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Gene Kelley of AGI Talks About Their Gunsmithing Program.

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Filed under Firearms, Gunsmithing, How To, Pistol, Rifles, Rimfire, Shotgun, Stocks, tools, wildcat

AGI (American Gunsmithing Institute)

American Gunsmithing Institute These guys are great.  I have known the owner and most of his instructors for years.  They are a highly professional bunch if Gunsmiths who have dedicated themselves to the preservation of the knowledge of a number of  the best gunsmiths in the United States.  In the process creating an easy way for new people to learn from the best.

At Shot Show I spoke with Gene “Machine Gun” Kelly.   Gene made a couple of points to me that were interesting.

Robert Dunlap, Master Gunsmith, Instructor, TeacherFirst, we were talking about the teaching style of Bob Dunlap.  Bob is a gunsmith and teacher.  I have personally known him since the early 80’s when he was the lead instructor of Gunsmithing at Lassen College in Susanville, CA.  Bob has a unique approach to gunsmithing, at least in terms of teaching it.  He teaches the design and function of firearm, in other words he teaches the systems and how they work.

When you go from one type of firearm to another there are always things that carry over.  For instance, when you look at a locking mechanism for a breech system it will be a style or type that is recognizable, even though the various parts do not interchange or sometimes even look the same.  By instructing this way Bob make is possible for you as a gunsmith to work on guns you have never seen before, because you can break down the functions of the firearm and recognize the system it is based on.

The second point that Gene made to me was that as AGI attends events and talks with industry leaders it has become obvious that, As a company AGI is training more gunsmiths than all the traditional brick and mortar schools combined.”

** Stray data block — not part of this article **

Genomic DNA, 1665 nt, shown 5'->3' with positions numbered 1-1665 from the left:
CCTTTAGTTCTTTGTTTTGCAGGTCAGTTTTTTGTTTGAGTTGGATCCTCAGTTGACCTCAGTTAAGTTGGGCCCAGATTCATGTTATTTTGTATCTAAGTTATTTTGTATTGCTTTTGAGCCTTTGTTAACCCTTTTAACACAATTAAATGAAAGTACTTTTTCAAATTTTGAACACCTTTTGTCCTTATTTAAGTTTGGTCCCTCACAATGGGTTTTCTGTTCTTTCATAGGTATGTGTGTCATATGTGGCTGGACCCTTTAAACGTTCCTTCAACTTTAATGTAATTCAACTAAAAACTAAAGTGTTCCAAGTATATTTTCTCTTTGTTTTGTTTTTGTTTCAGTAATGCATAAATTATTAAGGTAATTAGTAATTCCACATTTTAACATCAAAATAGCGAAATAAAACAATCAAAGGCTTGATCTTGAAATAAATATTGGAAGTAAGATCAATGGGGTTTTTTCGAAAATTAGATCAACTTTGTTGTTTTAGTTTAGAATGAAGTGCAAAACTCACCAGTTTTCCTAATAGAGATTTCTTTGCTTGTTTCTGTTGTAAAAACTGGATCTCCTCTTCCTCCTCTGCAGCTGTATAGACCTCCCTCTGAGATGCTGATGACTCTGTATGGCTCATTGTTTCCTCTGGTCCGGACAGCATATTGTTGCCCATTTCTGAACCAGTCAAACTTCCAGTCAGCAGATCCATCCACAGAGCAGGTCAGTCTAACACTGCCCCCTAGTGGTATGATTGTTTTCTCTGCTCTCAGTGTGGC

That’s a big statement but it’s easy to understand why.  First of all, AGI is offering a Home study program that you can do on your own schedule and you don’t have to uproot yourself for a couple of years to attend a College somewhere.  That also makes it a very cost effective way to learn.

Next I suspect that many gunsmiths utilize some of the materials to upgrade their skills.  I know there are guns that came to the market since I went to school and it is faster to review one of AGI’s courses than it is to teach myself. Plus often there are some quick little tricks and tips that come from the video that save time and money.

I’m certainly not knocking the brick and mortar schools.  I have taught NRA Gunsmithing Courses for two of them and I went to a third school to start my career.   Attending a school full time gives you an opportunity for a fully immersed learning experience that cannot be replaced by any other method.   Yet, it requires a commitment that does not work for every person who wants to become a qualified gunsmith.

Learn to make reamers and dies for cartridge design and development

DVD is a great compliment to Fred’s book, “Wildcat Cartridges”

I did a video for AGI called “Taming Wildcats”. Naturally it benefits me business wise, but the main reason I did the DVD was because Gene Kelly sold me on the fact that we are recording this information for future gunsmiths.  So many of the great gunsmiths who went before us took their knowledge and experience to the grave without really sharing it.   I am proud of the resulting course which does a good job of explaining what goes into the process of design, research, and testing of cartridges.

If your interested in gunsmithing, want to become a gunsmith, or want to expand your knowledge as a practicing professional.  I would recommend the AGI courses to all.

Shot Show 2011, nearly all the AGI instructors were available to talk to the public at their booth.  Friendly and courteous does not tell you how nice these folks are to deal with.


Filed under Firearms, Gunsmithing, How To, tools, wildcat